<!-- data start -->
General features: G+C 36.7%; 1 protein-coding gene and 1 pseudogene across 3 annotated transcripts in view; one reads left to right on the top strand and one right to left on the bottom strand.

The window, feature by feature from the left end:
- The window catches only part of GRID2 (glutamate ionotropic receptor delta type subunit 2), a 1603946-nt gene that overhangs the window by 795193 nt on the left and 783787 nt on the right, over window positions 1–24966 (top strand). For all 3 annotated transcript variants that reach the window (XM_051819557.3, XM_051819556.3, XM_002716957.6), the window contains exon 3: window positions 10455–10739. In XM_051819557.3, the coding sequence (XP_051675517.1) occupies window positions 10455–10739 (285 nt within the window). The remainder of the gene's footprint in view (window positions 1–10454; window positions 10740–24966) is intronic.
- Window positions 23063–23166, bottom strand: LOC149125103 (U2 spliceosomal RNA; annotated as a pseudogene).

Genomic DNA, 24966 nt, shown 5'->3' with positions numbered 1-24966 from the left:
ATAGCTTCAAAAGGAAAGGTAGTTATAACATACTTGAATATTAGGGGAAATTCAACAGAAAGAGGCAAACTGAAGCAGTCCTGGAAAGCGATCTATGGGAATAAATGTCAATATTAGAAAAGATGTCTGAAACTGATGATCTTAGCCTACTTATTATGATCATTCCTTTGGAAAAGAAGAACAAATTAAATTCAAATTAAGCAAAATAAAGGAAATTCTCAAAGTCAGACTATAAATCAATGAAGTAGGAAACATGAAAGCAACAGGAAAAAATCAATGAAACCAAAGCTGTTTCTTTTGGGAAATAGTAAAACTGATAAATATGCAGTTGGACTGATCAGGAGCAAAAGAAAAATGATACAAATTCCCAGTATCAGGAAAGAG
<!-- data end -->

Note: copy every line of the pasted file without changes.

General features: G+C 36.7%; 1 protein-coding gene and 1 pseudogene across 3 annotated transcripts in view; one reads left to right on the top strand and one right to left on the bottom strand.

The window, feature by feature from the left end:
- The window catches only part of GRID2 (glutamate ionotropic receptor delta type subunit 2), a 1603946-nt gene that overhangs the window by 795193 nt on the left and 783787 nt on the right, over window positions 1–24966 (top strand). For all 3 annotated transcript variants that reach the window (XM_051819557.3, XM_051819556.3, XM_002716957.6), the window contains exon 3: window positions 10455–10739. In XM_051819557.3, the coding sequence (XP_051675517.1) occupies window positions 10455–10739 (285 nt within the window). The remainder of the gene's footprint in view (window positions 1–10454; window positions 10740–24966) is intronic.
- Window positions 23063–23166, bottom strand: LOC149125103 (U2 spliceosomal RNA; annotated as a pseudogene).

Genomic DNA, 24966 nt, shown 5'->3' with positions numbered 1-24966 from the left:
ATAGCTTCAAAAGGAAAGGTAGTTATAACATACTTGAATATTAGGGGAAATTCAACAGAAAGAGGCAAACTGAAGCAGTCCTGGAAAGCGATCTATGGGAATAAATGTCAATATTAGAAAAGATGTCTGAAACTGATGATCTTAGCCTACTTATTATGATCATTCCTTTGGAAAAGAAGAACAAATTAAATTCAAATTAAGCAAAATAAAGGAAATTCTCAAAGTCAGACTATAAATCAATGAAGTAGGAAACATGAAAGCAACAGGAAAAAATCAATGAAACCAAAGCTGTTTCTTTTGGGAAATAGTAAAACTGATAAATATGCAGTTGGACTGATCAGGAGCAAAAGAAAAATGATACAAATTCCCAGTATCAGGAAAGAG